Those rash decisions are far better handled in Sport where the car really comes alive. The instruments glow red, the engine stop-start function deactivates and the throttle and steering input sharpen immediately. You can hear the familiar straight-six roar as you accelerate too, with a subtle whoosh from the turbo.
There's really no point using Sport+ for the daily commute, as it just increases the stability control system's threshold to allow for more spin and slip.
At the other end of the scale, EcoPro keeps your engine output limited and even shuts down the air conditioner and other functions to keep the car as ‘green’ as possible. It’s fun to use occasionally, particularly in heavy traffic, but you’ll find yourself back in Comfort or Sport as soon as you start moving again.
Parking is a joy with the high-definition around-view and lane-peek cameras making judging small spaces very easy.
The ride from the controversial run-flat tyres is firm but not overly harsh, even in sport mode, and fuel economy regularly sits around 15 litres per 100km. Although this is almost double the car's 8.0L/100km combined cycle claim, it's no surprise given the kays of solid city driving and the fact that Alborz borrowed the car for a day…
It's safe to say at this point the 535i Touring has won me, an admitted BMW fan, over. But will it work for the family?
My daughter Miss Five finds the low ride height easy to get in and out of at school, but for the most part I spend most of the week alone in the car and with the weekend looming, the pressure on the 535i to impress is now much more pronounced as my own car – I drive an X5 – is the very reason the 5 Series Touring is a rare sight on the roads.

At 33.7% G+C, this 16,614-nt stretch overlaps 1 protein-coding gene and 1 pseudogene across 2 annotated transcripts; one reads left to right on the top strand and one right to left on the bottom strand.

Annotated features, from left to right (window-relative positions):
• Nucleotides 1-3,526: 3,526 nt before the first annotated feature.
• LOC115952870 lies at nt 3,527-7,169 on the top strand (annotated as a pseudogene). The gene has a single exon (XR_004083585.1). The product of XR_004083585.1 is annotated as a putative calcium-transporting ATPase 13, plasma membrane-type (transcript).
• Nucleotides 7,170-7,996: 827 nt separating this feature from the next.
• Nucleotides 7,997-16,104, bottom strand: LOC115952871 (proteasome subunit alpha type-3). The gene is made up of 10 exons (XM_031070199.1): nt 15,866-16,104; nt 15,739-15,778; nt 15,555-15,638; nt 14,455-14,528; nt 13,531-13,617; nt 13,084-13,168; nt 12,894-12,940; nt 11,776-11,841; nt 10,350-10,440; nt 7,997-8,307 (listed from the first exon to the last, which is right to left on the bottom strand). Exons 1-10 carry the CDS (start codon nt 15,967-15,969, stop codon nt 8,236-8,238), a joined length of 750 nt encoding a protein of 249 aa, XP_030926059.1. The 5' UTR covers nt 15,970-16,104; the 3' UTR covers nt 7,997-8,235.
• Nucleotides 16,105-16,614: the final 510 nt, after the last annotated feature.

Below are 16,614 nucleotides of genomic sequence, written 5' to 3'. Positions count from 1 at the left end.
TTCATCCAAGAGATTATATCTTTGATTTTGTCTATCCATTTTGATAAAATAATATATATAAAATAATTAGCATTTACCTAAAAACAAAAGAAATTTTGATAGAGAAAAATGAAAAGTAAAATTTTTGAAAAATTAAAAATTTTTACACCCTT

No joke, only two have been sold so far this year and in 2013 the 5 Series Touring was out-sold by the $230k BMW M5 sports sedan by more than three-to-one.
With the BMW 5 Series Touring range starting at just over $90,000 for the 520d, though, and the new BMW X5 now available from $82,900 in rear-wheel-drive sDrive25d guise, is it really any wonder.
Or, if you want to compare Bavarian apples, the same 225kW/400Nm turbocharged 3.0-litre petrol engine that helps the 535i Touring hustle to 100km/h in 5.8 seconds, can be had in the X5 xDrive35i from $106,900.
That’s $16,000 less than the Touring and you get 90 litres more boot space, about 80mm more rear legroom and all-wheel drive. Not to mention the model cache attached to the X5.
Regardless, we head off for a birthday party that requires a run down the freeway and some country B-roads, and it's here the arguments against the Touring start to come out.
At speed there is noticeable road noise and on undulating surfaces, the stiffer suspension doesn't quite soak up the bumps as much as the family is used to. The lower ride height and roof line is also not to everyone’s taste.
And once at the party, the question is not, “Who's driving that awesome wagon?” but more, "What happened to the X5?”. Talking to a friend about the price difference between the 535i Touring and the X5, as well as the practical differences, he had a simple argument for the latter, "Two words: snow chains."
So if you are wondering why all the 245s have become XCs, and the 230s MLs, it’s because the family staple has changed and something a bit bigger, with AWD and a bit more 'street cred', represents much better value by comparison.
The truth is, the BMW 535i Touring is an exceptional niche car for an exclusive market. It's not a supremely practical family car, but more of a style-statement partner to the executive transport that is the 5-Series sedan.
An executive wagon is not for everyone, but, if like me, you are not obsessed by the idea that every family hauler needs to be an SUV then embrace your inner ‘wagonista’. You’ll love it.
Click here to read our full technical review of the BMW 5 Series Touring.